Nazis v. Nazarenes. As exiled Nobel Prizeman Thomas Mann said last week: "There can be no real peace between the cross and the swastika. National socialism is essentially unchristian and antichristian. . . ." Though the conflict between Christianity and Naziism seems inevitable now, it did not seem so when Hitler came into power. Catholics and Protestants alike helped his coup d'état. Martin Niemoller himself supported him. And one of Hitler's first acts as Chancellor was to declare: "In the two Christian creeds lie the most important factors for the preservation of the German people." Only in secret did he tell his confidant Hermann Rauschning: "The parsons will be made to dig their own graves. They will betray their God to us. They will betray anything for the sake of their miserable little jobs and incomes. ... I can guarantee that they will replace the cross with our swastika."

Hitler won his religious Munichs over Germany's 21,000,000 Catholics and 40,000,000 Protestants in the first six months of his power. The Vatican signed a Concordat (negotiated by Pope Pius XII, who was then Cardinal Pacelli, Papal Secretary of State) with him on July 20, 1933. By it Germany guaranteed the Church full freedom in its faith, property and organizations, in return for the Vatican's pledge that each bishop would "promise to honor the constitutional government and to cause the clergy of my diocese to honor it." With that escape clause, the Nazis have since torn all 33 articles of the Concordat into shreds, yelling "It's constitutional!" every time the Church objected.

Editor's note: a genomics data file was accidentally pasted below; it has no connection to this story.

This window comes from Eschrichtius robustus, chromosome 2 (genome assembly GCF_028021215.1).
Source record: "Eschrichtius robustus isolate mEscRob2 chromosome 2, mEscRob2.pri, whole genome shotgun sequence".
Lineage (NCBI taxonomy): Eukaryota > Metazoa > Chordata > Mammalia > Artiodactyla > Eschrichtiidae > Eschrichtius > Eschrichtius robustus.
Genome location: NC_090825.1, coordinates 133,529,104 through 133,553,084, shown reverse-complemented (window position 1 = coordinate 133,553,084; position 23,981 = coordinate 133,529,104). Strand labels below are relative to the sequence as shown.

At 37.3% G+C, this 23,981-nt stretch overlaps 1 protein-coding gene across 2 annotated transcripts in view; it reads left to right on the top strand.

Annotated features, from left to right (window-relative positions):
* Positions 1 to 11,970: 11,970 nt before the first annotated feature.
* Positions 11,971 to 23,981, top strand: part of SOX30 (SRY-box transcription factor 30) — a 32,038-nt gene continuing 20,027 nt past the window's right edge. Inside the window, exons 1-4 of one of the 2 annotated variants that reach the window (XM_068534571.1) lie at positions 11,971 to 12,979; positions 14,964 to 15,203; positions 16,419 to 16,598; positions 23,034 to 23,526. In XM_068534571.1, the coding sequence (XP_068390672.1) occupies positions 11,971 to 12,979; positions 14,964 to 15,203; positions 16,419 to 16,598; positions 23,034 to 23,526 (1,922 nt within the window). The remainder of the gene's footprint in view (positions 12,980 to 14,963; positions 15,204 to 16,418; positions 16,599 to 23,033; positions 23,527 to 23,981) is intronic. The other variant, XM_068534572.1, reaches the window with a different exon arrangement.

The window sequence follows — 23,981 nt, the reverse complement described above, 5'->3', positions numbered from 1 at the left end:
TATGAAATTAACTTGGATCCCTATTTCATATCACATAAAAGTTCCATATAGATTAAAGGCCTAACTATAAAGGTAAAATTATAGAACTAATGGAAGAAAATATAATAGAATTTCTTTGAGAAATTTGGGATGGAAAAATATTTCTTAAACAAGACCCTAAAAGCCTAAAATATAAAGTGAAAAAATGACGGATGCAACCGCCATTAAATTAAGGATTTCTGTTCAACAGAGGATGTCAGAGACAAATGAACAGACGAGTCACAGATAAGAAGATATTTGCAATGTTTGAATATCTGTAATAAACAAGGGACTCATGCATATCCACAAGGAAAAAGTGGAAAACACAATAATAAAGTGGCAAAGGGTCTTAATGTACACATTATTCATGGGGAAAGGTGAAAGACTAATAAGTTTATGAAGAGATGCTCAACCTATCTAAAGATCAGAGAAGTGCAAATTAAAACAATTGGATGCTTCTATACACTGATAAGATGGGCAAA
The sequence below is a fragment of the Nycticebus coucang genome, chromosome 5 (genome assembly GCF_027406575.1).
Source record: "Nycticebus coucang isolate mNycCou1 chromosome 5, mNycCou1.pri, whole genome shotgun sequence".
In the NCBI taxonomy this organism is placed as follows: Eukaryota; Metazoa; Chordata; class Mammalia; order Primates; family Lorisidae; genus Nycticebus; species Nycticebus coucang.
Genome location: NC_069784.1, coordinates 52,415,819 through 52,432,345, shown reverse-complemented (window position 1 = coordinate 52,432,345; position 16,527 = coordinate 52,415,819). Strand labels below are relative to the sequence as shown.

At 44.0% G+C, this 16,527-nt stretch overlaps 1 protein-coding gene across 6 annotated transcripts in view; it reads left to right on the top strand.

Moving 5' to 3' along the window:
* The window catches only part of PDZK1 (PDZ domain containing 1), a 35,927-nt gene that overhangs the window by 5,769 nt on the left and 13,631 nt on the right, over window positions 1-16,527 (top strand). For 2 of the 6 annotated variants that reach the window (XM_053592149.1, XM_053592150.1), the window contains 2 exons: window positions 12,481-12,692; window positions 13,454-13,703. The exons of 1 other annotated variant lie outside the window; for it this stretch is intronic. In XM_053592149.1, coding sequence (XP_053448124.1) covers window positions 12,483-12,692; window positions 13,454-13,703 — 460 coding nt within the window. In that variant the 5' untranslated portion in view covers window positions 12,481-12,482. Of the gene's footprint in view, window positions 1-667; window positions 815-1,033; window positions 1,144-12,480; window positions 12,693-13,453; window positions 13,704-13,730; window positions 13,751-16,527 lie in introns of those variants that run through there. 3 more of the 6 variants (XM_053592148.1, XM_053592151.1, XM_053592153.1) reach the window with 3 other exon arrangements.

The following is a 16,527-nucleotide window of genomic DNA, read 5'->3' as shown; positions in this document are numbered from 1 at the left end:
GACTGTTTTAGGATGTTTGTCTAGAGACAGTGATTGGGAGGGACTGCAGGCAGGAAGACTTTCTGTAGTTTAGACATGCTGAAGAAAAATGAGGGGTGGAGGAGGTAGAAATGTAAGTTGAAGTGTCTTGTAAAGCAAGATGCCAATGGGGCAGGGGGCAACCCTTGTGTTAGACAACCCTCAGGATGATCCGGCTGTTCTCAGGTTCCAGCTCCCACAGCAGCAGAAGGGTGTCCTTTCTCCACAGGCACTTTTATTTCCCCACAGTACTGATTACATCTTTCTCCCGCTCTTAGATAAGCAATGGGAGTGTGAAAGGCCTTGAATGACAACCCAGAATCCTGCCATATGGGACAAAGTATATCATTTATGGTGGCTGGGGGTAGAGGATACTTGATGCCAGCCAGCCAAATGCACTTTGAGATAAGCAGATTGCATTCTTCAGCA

Shortly after he got his Concordat, Hitler got the Protestant Reichsbishop he wanted. In the spring of 1933 Germany's Protestants (Lutheran. Reformed) voluntarily merged into the German Evangelical Church. To head it, the Nazis nominated Army Chaplain Ludwig Müller. a friend of Hitler and leader of the Nazified Deutsche Christen (the "German Christians").

By November, the Evangelicals realized that Hitler's hand-picked candidate was out to Nazify their church, crucify Christian doctrine, apply the "Führer Principle" to church government and the "Aryan paragraph" to church personnel. Resistance flared up all over the Reich, and the newly united church split sharply into three groups:

1) The Deutsche Christen, who like Reichsbishop Muller wanted to make the Church the obedient instrument of the State, and who have never numbered more than 3,000 pastors.

2) The Lutheran Council, some 9,000 moderates led by Dr. August Marahrens, Bishop of Hanover, who did not want to be dominated by the State (i.e., the Nazis) but wanted some connection maintained between Church and State.

3) The Confessional Synod, whose 5,000 pastors were militantly opposed to Nazi domination, fought it by every means in their power.